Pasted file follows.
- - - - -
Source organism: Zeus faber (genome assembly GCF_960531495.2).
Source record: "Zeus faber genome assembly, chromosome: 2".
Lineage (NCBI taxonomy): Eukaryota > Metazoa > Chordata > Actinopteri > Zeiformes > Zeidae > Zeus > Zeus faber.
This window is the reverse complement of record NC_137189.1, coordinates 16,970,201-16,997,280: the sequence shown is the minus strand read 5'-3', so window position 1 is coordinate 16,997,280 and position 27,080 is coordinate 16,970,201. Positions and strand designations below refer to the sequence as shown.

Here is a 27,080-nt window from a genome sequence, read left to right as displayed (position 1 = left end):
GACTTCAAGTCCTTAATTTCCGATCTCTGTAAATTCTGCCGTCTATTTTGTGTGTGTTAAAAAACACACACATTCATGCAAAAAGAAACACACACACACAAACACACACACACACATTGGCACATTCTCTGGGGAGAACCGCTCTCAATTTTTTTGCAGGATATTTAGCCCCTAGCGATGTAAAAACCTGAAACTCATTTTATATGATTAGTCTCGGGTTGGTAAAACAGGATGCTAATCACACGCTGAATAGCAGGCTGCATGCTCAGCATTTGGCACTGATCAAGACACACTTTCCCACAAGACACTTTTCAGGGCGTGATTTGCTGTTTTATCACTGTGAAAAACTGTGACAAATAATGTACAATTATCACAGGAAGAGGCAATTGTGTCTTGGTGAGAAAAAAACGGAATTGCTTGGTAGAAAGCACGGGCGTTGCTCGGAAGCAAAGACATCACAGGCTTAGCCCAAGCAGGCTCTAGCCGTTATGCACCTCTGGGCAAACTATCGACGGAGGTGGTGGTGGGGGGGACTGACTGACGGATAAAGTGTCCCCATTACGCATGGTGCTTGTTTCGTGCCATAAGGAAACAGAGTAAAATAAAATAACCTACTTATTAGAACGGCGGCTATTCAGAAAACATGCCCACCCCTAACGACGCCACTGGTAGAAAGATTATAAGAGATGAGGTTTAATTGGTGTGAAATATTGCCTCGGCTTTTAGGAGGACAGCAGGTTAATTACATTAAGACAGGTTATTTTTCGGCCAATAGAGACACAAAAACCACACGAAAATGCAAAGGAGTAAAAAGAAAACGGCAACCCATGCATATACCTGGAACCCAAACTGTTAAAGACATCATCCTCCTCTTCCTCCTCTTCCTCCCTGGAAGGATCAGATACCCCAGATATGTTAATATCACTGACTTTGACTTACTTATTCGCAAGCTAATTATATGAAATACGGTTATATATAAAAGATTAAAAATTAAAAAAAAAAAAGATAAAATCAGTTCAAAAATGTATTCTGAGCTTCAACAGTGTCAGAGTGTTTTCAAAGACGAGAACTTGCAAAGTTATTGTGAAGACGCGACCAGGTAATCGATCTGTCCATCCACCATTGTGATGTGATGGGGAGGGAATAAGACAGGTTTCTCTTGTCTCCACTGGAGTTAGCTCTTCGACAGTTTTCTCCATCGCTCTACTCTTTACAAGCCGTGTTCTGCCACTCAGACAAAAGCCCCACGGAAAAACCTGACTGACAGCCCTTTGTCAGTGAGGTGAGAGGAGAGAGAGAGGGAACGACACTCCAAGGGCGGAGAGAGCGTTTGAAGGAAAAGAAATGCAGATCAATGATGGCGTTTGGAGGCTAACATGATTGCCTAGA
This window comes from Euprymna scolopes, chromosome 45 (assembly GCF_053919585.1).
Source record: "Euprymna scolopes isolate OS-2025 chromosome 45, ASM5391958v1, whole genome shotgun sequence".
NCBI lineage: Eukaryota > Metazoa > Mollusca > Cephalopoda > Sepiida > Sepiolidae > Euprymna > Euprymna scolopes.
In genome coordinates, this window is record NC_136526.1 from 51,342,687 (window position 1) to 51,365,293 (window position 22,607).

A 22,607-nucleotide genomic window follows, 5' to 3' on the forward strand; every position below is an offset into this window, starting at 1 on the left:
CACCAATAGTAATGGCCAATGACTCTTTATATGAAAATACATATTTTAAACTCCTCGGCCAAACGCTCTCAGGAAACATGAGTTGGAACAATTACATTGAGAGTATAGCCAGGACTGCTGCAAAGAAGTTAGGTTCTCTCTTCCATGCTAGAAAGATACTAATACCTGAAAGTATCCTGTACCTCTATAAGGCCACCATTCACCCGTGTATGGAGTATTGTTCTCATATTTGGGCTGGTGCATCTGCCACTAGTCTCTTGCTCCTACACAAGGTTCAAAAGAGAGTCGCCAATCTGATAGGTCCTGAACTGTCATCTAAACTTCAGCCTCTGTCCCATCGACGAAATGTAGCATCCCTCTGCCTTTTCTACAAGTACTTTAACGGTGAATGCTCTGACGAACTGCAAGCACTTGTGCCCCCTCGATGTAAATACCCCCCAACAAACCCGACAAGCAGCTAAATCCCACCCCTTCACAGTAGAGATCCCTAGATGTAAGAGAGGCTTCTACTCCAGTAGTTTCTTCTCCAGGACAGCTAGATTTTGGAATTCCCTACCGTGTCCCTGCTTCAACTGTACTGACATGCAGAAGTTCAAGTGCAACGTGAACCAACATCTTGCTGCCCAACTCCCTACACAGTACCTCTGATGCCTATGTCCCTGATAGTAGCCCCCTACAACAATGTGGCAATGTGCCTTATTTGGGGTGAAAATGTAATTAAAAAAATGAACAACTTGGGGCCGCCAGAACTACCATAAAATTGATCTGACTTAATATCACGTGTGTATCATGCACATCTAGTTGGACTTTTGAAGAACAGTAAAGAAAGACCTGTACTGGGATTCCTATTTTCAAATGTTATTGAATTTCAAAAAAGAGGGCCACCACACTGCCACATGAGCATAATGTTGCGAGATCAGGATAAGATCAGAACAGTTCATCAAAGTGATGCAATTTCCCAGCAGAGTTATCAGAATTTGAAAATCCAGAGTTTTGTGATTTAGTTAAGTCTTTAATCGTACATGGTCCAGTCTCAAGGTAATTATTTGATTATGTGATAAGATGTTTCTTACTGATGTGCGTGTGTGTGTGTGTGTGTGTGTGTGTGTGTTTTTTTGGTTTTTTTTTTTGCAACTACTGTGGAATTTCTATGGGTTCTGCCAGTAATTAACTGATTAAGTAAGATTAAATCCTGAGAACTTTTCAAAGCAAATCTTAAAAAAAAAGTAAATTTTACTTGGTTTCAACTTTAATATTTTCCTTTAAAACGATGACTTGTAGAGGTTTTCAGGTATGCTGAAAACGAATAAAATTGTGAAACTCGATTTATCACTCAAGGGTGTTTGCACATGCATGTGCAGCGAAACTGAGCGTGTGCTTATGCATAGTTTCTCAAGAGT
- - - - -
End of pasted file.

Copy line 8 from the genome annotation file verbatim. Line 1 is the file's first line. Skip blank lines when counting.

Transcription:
Source record: "Euprymna scolopes isolate OS-2025 chromosome 45, ASM5391958v1, whole genome shotgun sequence".